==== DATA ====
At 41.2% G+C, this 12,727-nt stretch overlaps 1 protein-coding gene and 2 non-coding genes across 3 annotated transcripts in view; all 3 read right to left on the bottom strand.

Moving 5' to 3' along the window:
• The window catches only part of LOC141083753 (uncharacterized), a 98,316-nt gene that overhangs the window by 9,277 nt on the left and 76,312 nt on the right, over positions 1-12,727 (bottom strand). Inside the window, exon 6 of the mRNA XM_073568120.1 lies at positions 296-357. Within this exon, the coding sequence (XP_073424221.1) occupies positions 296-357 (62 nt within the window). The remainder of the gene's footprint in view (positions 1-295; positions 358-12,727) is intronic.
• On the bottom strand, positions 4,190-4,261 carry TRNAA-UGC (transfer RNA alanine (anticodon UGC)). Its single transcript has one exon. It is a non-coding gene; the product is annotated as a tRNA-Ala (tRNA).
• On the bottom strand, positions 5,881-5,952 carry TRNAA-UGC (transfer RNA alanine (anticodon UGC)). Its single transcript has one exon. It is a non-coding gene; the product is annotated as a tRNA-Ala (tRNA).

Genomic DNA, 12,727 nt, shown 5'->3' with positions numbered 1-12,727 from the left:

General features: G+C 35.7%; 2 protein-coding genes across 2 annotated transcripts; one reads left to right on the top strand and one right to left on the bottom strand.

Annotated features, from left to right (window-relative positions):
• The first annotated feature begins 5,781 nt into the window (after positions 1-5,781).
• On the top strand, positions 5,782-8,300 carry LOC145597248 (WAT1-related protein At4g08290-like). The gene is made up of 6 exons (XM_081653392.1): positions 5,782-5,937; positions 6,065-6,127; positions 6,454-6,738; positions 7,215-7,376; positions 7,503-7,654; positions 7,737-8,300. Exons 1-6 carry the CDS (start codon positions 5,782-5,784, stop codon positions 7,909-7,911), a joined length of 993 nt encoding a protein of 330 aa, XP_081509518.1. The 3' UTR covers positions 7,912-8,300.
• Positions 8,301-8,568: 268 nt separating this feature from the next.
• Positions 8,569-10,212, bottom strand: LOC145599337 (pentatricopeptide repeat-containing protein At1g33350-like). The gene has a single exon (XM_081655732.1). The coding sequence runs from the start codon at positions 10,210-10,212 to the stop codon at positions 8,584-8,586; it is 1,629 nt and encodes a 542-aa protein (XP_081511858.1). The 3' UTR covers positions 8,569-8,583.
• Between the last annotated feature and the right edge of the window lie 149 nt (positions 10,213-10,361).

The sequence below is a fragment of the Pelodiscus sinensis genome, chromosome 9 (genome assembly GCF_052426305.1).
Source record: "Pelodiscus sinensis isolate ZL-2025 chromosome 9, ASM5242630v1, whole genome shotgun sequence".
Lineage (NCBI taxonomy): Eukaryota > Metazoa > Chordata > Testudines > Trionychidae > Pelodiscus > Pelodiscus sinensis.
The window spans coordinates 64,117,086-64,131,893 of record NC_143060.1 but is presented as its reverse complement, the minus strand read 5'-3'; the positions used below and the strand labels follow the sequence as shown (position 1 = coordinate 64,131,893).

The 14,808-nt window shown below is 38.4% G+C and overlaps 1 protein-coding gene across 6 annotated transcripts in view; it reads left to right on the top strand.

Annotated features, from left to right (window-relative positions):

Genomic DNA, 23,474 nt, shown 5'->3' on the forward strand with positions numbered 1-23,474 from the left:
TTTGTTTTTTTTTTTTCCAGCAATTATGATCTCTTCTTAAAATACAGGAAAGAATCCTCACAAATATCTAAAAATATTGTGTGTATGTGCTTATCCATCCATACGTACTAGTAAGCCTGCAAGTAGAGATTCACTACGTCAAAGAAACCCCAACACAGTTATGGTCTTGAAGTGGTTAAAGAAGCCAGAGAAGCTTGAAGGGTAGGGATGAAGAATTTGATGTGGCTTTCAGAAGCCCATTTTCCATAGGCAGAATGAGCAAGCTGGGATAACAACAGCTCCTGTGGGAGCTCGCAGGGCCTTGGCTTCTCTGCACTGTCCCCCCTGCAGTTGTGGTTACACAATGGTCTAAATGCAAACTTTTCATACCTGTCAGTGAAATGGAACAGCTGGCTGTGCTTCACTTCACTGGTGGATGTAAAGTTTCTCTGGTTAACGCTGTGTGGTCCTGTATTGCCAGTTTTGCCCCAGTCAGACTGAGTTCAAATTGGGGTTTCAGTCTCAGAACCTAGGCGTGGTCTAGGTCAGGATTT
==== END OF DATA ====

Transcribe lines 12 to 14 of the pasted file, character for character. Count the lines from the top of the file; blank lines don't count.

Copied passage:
• Positions 8,569-10,212, bottom strand: LOC145599337 (pentatricopeptide repeat-containing protein At1g33350-like). The gene has a single exon (XM_081655732.1). The coding sequence runs from the start codon at positions 10,210-10,212 to the stop codon at positions 8,584-8,586; it is 1,629 nt and encodes a 542-aa protein (XP_081511858.1). The 3' UTR covers positions 8,569-8,583.
• Between the last annotated feature and the right edge of the window lie 149 nt (positions 10,213-10,361).

The sequence below is a fragment of the Pelodiscus sinensis genome, chromosome 9 (genome assembly GCF_052426305.1).